Phylogenetic and recombination analysis

Multiple sequence alignments were performed using the ClustalX, and phylogenetic trees were drawn using the neighbor-joining method via MEGA X [16]. Bootstrap analyses with 1000 re-samplings were performed to determine the confidence values for groupings within the phylogenetic trees. The SimPlot and Bootscan analyses were performed using SimPlot 3.5.1 with a 500-nucleotide window moving in steps of 20 nucleotides [17]. Evolutionary divergence of the 5ʹ UTR, four viral capsid proteins (VP1–VP4), and seven non-structural proteins (2A–2C and 3A–3D) between the selected strains and 64 reference strains from the GenBank was estimated via MEGA X using the Kimura 2-parameter model [16]. Heatmap of the 5ʹ UTR, VP1–VP4, 2A–2C, and 3A–3D genes was created based on evolutionary divergences.

Statistical analysis

Descriptive statistical analysis for population characteristics in the study and clinical findings was performed using SPSS 22.0. Categorical variables are reported as frequencies and percentages after comparison using the chi-square test or Fisher’s exact test. The quantitative data are presented as the median (interquartile range, IQR) and were compared using the nonparametric rank-sum test (Kruskal–Wallis test). Odds ratio (OR) and 95% confidence intervals (95% CIs) were used to estimate the risk factors of severe infection using SPSS 22.0, a multiple logistic regression analysis.


Demographic characteristics and seasonal distribution

A total of 115 children, hospitalized with laboratory-confirmed EV infections between January and December 2019, were included in the study (Fig. 1). The median age was 10.0 months (IQR 0.7–19.0), and 75 (65.2%) participants were males. Fifty (43.5%) participants were infants aged 0–3 months [median age 21 days (IQR 12–27)], and 65 (56.5%) were children older than 3 months [median age 17.0 months (13.0–26.5)].

Fig. 1
figure 1

Flow diagram of children hospitalized with EV infections in Guangzhou, China during January–December 2019

Since the incidence and types of EV infection are influenced by seasonal cycles, we checked the monthly variation (Fig. 2a). A total of 109 (94.8%) hospitalizations occurred from March to October, and the number of cases peaked from April to June. However, there was a significant difference in seasonal changes in the occurrence of EV infection between infants aged 0–3 months and children older than 3 months. A peak (mainly caused by E11) was observed in the infant group from April to July, with no case thereafter. On the contrary, two peaks were observed in the number of cases in the children group. The first peak was unexpected, appearing in April; the second peak appeared in August.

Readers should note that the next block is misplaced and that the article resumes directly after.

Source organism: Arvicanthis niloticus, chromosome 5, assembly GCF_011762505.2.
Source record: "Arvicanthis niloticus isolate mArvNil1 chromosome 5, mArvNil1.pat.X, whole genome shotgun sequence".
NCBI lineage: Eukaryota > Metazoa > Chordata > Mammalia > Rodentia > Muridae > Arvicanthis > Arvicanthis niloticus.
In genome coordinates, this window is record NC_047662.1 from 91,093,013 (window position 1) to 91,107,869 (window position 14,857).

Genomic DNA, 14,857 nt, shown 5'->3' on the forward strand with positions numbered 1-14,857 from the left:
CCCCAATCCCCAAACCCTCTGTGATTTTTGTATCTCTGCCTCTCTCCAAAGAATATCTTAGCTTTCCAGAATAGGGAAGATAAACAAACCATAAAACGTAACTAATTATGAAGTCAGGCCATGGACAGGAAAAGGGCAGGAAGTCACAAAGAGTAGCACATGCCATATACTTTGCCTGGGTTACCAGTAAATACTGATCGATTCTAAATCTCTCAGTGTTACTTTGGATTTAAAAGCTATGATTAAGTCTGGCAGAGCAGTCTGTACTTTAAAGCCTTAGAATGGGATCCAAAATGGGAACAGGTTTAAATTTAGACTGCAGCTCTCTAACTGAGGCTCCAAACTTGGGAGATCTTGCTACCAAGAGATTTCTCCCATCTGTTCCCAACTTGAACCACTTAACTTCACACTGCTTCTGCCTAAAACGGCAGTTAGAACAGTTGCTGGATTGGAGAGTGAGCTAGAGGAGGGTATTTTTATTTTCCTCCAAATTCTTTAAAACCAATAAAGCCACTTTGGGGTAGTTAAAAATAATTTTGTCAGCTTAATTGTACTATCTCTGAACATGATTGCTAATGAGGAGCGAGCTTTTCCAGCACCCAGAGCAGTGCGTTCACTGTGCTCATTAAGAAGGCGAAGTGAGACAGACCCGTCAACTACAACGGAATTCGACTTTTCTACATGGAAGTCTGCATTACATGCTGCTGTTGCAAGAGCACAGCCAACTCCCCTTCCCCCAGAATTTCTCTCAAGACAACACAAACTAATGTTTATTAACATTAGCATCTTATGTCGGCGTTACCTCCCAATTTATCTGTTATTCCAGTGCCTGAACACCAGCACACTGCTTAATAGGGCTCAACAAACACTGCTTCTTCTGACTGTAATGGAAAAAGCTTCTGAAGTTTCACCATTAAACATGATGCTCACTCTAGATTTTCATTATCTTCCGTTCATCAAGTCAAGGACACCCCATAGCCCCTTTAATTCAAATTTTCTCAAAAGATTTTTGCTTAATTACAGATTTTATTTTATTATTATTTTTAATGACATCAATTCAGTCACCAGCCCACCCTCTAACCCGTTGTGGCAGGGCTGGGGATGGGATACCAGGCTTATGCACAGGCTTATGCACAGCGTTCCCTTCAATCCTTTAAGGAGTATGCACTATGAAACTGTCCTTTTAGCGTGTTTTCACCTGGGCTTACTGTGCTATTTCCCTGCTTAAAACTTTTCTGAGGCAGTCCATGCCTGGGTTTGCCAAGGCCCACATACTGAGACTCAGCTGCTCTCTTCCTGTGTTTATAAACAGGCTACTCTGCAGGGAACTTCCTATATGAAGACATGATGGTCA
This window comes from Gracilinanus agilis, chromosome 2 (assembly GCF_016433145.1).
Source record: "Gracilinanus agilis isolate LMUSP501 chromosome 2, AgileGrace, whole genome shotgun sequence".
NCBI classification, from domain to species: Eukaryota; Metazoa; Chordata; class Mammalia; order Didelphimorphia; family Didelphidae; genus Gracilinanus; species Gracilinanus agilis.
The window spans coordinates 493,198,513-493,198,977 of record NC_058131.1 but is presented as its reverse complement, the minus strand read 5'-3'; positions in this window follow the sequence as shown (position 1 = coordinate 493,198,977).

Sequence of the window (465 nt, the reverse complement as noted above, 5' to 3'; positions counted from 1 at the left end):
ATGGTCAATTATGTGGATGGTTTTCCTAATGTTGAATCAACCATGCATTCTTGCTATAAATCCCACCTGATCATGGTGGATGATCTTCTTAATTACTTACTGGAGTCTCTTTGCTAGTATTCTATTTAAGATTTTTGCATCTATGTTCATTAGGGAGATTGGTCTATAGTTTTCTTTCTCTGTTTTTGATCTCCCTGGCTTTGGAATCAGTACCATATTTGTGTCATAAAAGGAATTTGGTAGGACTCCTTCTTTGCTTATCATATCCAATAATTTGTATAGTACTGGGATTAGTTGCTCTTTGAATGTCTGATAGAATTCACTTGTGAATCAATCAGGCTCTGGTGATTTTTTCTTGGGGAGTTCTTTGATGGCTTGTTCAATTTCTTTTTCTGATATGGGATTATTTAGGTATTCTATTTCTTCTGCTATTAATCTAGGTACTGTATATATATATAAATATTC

Fig. 2
figure 2

Children hospitalized with EV infections, as per age group, month, and EV types. a Number of children hospitalized with EV infections, by age group and month. b Number of children hospitalized with EV infections by age group and EV types

Type distribution

Two EV species, comprising of 14 different types, accounted for all the 115 reports over this period. EV-A types, including CVA6 [43 (37.4%) of 115], CVA4 [14 (12.2%)], CVA16 [6 (5.2%)], CVA10 [2 (1.7%)], and CVA5 [1 (0.9%)], were identified in 66 (57.4%) cases. EV-B, accounting for the remaining 49 (43.6%) cases, included E11 [30 (26.1%)], E18 [6 (5.2%)], CVA9 [3 (2.6%)], E25 [2 (1.7%)], E9 [2 (1.7%)], CVB3 [2 (1.7%)], CVB2 [2 (1.7%)], E3 [1 (0.9%)], and E6 [1 (0.9%)]. The median age of EV-B infections was 21 days (IQR 12–27), which was significantly less than the 16.5 months (IQR 13.0–26.0) observed for EV-A infections (p < 0.001).

The species of EV infecting at different ages were significantly different (Fig. 2b). EV-B was detected more frequently in infants aged 0–3 months than in older children [44 (88.0%) of 50 vs. 5 (7.7%) of 65, p < 0.001]. However, EV-A was more common in children older than 3 months [60 (92.3%) of 65 vs. 6 (12.0%) of 50, p < 0.001], and only 5 (7.7%) were infected with EV-B. E11 was the predominant serotype identified in 29 (58.0%) of the 50 infants, with a noticeably higher proportion than that in older children [1 (1.5%) of 65] (p < 0.001). Additionally, E18 was detected in five (10.00%) infants, whereas only one such case (1.5%) was found in older children. However, CVA6 was the most commonly observed serotype in older children [42 (64.6%) of 65], followed by CVA4 [10 (15.4%)] and CVA16 [6 (9.2%)].

Clinical analysis

Clinical case files of the 115 patients, with symptoms registered by the pediatrician upon hospital admission, were carefully analyzed, according to age and EV species (Table 1 and Additional file 2: Table S2). The patients showed typical signs and symptoms, including fever [103 (89.6%) of 115], rash [60 (52.2%)], tachycardia [40 (34.8%)], coughing [37 (32.2%)], convulsions [28 (24.3%)], and diarrhea [23 (20.0%)]. However, presentation with fever, rash, tachycardia, coughing, vomiting, startle, and convulsions was significantly less common among infants aged 0–3 months than in children older than 3 months (all p < 0.01). Although the clinical features of infants aged 0–3 months were not typical, the median days of hospital stay were significantly longer than those of older children [13 (IQR7–17) vs. 5 (IQR 4–7), p < 0.001].

Table 1 Clinical characteristics of children with EV infection according to age, Guangzhou, China, 2019